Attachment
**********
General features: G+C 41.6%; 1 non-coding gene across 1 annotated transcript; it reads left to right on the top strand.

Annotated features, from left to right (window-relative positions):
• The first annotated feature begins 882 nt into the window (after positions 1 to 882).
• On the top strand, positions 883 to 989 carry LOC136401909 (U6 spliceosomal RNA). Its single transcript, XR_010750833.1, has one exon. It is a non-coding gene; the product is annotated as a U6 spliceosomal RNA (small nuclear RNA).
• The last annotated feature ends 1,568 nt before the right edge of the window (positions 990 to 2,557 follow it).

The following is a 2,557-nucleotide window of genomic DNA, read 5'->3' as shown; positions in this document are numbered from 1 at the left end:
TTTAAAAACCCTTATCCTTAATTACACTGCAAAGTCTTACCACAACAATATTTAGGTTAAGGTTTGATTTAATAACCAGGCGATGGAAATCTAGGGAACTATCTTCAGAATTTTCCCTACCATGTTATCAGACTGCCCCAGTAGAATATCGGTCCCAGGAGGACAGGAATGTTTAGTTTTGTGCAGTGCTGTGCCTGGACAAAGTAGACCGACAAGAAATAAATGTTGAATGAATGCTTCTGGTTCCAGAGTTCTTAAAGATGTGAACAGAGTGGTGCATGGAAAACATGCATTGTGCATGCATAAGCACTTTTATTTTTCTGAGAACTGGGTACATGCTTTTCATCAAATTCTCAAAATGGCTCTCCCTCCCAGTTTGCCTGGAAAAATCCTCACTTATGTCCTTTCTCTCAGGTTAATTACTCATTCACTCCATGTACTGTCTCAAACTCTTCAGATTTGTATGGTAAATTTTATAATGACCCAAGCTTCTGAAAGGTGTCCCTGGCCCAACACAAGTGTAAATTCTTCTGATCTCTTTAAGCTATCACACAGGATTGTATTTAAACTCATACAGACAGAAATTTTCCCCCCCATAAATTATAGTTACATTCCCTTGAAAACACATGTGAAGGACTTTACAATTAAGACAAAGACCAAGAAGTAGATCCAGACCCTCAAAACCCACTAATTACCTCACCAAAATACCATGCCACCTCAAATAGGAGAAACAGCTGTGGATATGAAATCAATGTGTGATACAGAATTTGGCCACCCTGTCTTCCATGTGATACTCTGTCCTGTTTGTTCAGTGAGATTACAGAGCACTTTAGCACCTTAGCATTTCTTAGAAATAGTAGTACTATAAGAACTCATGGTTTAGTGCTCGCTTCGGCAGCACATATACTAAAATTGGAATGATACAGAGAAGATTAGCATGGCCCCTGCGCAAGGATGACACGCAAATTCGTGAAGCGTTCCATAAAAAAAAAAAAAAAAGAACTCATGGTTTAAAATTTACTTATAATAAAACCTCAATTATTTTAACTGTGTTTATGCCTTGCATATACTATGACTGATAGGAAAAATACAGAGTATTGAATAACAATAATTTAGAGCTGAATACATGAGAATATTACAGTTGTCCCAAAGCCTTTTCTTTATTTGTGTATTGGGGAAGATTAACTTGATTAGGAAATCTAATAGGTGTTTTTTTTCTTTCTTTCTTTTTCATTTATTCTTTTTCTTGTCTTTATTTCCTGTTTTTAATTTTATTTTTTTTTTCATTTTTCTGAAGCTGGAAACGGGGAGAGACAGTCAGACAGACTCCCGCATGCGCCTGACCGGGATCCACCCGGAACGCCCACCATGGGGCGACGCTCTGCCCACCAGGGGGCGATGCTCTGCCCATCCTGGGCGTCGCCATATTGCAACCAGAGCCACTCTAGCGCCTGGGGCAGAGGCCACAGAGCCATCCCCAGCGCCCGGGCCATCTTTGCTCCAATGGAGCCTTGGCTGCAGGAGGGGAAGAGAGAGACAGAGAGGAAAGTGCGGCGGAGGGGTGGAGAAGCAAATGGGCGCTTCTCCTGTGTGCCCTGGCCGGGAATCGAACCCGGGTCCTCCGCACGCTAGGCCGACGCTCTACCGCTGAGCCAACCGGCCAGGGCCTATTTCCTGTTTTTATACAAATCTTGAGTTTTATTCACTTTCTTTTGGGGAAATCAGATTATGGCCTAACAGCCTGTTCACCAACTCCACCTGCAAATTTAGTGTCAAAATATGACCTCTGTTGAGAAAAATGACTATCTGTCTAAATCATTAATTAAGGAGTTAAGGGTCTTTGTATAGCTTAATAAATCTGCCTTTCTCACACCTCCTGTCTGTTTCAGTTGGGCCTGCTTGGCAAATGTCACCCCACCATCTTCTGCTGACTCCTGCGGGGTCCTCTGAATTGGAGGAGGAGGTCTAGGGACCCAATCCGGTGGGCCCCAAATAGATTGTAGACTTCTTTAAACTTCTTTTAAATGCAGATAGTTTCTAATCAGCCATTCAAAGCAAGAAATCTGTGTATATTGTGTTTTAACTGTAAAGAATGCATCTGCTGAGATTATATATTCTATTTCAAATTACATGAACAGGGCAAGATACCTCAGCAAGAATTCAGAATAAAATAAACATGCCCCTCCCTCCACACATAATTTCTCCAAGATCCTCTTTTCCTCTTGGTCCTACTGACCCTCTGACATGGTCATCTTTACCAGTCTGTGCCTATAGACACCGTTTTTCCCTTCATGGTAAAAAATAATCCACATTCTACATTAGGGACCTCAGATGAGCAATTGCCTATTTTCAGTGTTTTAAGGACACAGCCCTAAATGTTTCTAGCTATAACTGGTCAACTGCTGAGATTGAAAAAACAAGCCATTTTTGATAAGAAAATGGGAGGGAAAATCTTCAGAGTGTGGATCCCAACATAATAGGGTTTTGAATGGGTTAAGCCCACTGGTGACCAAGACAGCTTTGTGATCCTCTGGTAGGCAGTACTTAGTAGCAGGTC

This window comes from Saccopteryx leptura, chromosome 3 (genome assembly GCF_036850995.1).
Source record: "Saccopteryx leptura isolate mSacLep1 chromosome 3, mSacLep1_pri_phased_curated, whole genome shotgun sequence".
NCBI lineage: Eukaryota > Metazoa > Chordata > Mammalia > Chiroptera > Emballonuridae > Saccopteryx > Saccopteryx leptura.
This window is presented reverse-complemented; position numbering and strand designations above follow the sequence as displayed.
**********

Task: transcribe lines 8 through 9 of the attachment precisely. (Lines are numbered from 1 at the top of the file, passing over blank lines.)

This window comes from Saccopteryx leptura, chromosome 3 (genome assembly GCF_036850995.1).
Source record: "Saccopteryx leptura isolate mSacLep1 chromosome 3, mSacLep1_pri_phased_curated, whole genome shotgun sequence".